Wolf hunters can use dogs to hunt wolves during the 2013 season, a Dane County judge ruled Friday, but he threw out state rules that allow the use of wolves in the wild to train hunting dogs.
Dane County Circuit Judge Peter Anderson, who had issued an injunction before the 2012 hunting season barring the use of dogs to hunt wolves in northern Wisconsin, said in a ruling from the bench Friday that he did not have the authority to force the state Department of Natural Resources to create a rule that doesn't exist.
"They have the authority, but they did not have the obligation to do more than they did," Anderson said. "There is a real difference in my mind and in the law between an affirmative rule … versus the non-existence of a rule."
The injunction, Anderson said, will be dissolved once he issues a written ruling next week.
However, Anderson also found the state DNR rules that allow training dogs to hunt wolves to be "arbitrary and capricious."
Lawyers for the DNR and hunting groups that sought to allow the use of dogs said the effect of the rulings was not immediately clear, other than that dogs would be allowed back into the woods for the 2013 wolf hunting season.
What remains to be seen, they said, is what would become of new rules now in the works by the DNR that concern the training of dogs to hunt wolves.
Hunters killed 117 wolves, one above the quota, during the inaugural hunting season, which closed on Dec. 23. The season was to have ended on Feb. 28 or when the quota had been reached.
Carl Sinderbrand and Jodi Habush Sinykin, who represent state humane societies and groups that sued to oppose the use of dogs in wolf hunting, said they regard the rulings as a victory.
The next hunting season is months away, Habush Sinykin said, but Anderson's ruling stops training activity that could have started immediately. The groups have expressed concerns about violent confrontations between hunting dogs and wolves.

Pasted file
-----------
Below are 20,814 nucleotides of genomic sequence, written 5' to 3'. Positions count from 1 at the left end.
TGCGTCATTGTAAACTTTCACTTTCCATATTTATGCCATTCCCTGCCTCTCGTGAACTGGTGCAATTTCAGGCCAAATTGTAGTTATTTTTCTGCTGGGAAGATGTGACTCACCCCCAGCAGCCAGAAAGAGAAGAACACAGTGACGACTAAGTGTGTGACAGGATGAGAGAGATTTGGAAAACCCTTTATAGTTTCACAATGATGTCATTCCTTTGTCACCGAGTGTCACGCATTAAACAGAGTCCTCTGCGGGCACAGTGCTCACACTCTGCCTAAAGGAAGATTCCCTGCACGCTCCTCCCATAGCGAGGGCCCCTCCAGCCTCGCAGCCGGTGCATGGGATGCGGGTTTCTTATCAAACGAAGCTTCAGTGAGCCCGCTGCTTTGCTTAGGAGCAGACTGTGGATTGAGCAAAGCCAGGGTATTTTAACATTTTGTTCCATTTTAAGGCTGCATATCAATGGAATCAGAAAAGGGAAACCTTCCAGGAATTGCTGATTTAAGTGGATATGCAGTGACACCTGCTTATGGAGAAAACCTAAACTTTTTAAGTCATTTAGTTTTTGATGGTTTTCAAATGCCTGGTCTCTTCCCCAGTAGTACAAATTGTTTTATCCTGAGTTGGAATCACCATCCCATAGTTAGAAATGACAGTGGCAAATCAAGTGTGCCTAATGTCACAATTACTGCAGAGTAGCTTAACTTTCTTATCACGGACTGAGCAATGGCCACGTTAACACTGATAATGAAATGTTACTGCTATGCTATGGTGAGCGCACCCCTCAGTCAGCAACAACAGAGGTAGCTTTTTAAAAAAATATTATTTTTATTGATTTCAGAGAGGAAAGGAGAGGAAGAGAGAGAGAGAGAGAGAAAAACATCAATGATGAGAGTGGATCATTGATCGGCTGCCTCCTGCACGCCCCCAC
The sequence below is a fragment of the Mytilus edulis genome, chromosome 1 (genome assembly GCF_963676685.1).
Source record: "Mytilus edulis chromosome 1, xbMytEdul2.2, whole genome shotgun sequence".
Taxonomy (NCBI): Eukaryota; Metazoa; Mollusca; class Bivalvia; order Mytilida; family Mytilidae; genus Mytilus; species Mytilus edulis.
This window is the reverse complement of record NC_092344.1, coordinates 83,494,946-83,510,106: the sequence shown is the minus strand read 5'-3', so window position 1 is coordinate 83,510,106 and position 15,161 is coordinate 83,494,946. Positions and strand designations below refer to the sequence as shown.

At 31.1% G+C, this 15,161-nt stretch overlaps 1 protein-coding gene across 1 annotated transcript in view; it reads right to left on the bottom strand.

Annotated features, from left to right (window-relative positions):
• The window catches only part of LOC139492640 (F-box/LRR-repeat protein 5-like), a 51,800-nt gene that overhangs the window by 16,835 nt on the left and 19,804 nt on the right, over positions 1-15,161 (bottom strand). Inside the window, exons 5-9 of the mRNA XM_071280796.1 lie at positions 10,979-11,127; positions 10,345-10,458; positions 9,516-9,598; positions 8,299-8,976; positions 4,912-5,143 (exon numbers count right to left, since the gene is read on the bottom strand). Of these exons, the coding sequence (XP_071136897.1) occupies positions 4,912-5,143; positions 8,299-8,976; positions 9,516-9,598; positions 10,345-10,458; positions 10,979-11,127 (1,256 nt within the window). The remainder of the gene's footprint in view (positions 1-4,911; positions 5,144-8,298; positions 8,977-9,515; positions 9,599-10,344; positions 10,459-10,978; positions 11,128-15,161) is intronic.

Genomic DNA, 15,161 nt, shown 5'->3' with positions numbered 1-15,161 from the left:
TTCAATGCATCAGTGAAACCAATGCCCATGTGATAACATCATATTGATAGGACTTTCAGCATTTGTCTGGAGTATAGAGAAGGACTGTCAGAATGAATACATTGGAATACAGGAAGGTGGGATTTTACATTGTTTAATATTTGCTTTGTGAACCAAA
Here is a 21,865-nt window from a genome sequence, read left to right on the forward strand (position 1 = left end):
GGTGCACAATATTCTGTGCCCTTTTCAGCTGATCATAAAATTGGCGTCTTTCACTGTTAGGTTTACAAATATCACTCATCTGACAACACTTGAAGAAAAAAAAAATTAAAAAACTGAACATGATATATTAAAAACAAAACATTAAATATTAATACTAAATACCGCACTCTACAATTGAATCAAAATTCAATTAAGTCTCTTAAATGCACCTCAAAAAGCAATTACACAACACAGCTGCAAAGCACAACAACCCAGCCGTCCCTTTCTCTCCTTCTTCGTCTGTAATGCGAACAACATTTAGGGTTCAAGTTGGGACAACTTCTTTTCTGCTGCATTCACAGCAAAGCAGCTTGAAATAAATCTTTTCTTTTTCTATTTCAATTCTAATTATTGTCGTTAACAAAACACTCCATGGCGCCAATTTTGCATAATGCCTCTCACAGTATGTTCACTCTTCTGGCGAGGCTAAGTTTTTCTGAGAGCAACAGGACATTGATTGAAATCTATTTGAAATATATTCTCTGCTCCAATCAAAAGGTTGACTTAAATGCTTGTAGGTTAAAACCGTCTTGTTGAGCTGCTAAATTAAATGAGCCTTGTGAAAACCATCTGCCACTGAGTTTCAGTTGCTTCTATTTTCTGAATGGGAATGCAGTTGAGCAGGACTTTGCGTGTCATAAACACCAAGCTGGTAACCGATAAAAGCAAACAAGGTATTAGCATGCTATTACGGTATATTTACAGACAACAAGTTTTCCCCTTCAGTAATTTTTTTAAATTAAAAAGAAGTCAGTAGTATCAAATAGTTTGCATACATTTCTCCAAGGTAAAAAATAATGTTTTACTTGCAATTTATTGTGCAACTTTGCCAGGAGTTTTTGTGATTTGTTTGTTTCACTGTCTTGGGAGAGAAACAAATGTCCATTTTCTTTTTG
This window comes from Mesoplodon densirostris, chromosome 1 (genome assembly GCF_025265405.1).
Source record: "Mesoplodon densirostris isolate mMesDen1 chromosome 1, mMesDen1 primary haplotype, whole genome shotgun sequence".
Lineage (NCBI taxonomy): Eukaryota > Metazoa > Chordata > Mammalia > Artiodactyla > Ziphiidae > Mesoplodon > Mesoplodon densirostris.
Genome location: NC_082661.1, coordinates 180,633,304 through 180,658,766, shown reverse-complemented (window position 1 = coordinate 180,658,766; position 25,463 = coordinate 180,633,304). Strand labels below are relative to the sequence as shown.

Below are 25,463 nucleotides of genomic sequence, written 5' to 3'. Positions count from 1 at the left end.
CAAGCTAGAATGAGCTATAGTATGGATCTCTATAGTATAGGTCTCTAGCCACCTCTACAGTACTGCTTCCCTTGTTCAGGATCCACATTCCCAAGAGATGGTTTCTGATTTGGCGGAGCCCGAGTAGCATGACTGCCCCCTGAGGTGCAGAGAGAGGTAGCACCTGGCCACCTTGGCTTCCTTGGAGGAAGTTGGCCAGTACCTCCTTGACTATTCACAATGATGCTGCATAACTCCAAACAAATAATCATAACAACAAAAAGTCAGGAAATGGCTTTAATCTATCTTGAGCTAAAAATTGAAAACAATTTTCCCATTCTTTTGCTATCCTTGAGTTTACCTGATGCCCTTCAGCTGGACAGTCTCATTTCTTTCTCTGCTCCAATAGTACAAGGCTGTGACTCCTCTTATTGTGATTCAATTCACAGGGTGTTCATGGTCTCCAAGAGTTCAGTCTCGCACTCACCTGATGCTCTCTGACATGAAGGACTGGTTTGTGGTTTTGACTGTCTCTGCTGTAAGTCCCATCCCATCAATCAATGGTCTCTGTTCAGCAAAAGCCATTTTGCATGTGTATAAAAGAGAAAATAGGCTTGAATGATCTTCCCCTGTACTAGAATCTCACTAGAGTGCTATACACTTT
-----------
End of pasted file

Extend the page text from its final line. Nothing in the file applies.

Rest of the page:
"Training would have commenced tomorrow if the judge hadn't ruled today," she said. "That's the immediate concern because the hunting season is closed."
Hunting groups that had stepped into the case were more cautious about predicting what would happen next with regard to dog training.
"Certainly the oral ruling sounded favorable to hunting but unfavorable to training," said Anna Seidman, director of litigation for Safari Club International.
Dog training is currently going through the rule-making process, DNR lawyer Thomas Andryk said. The process is long, he said, and rules won't be ready in time for the 2013 hunt, but should be in place before 2014.
He said it's possible that Anderson would revisit the training issue once the new rules have been created.
DNR Secretary Cathy Stepp said she was pleased that Anderson ended the ban on dogs for wolf hunting but disappointed with his decision to prohibit training of dogs to hunt wolves.
"We will continue to seek input from the public and from stakeholders, including tribes, as we continue to develop permanent rules on the wolf season, and the use of dogs for both training and hunting of wolves," she said.
Anderson said the use of dogs could change through legislation because of the visibility the issue has received through the court case.
"I think a lot of people in the state think it's nuts to use dogs to hunt wolves," he said. "I don't have a strong opinion one way or the other. And even if I did, that's not the question."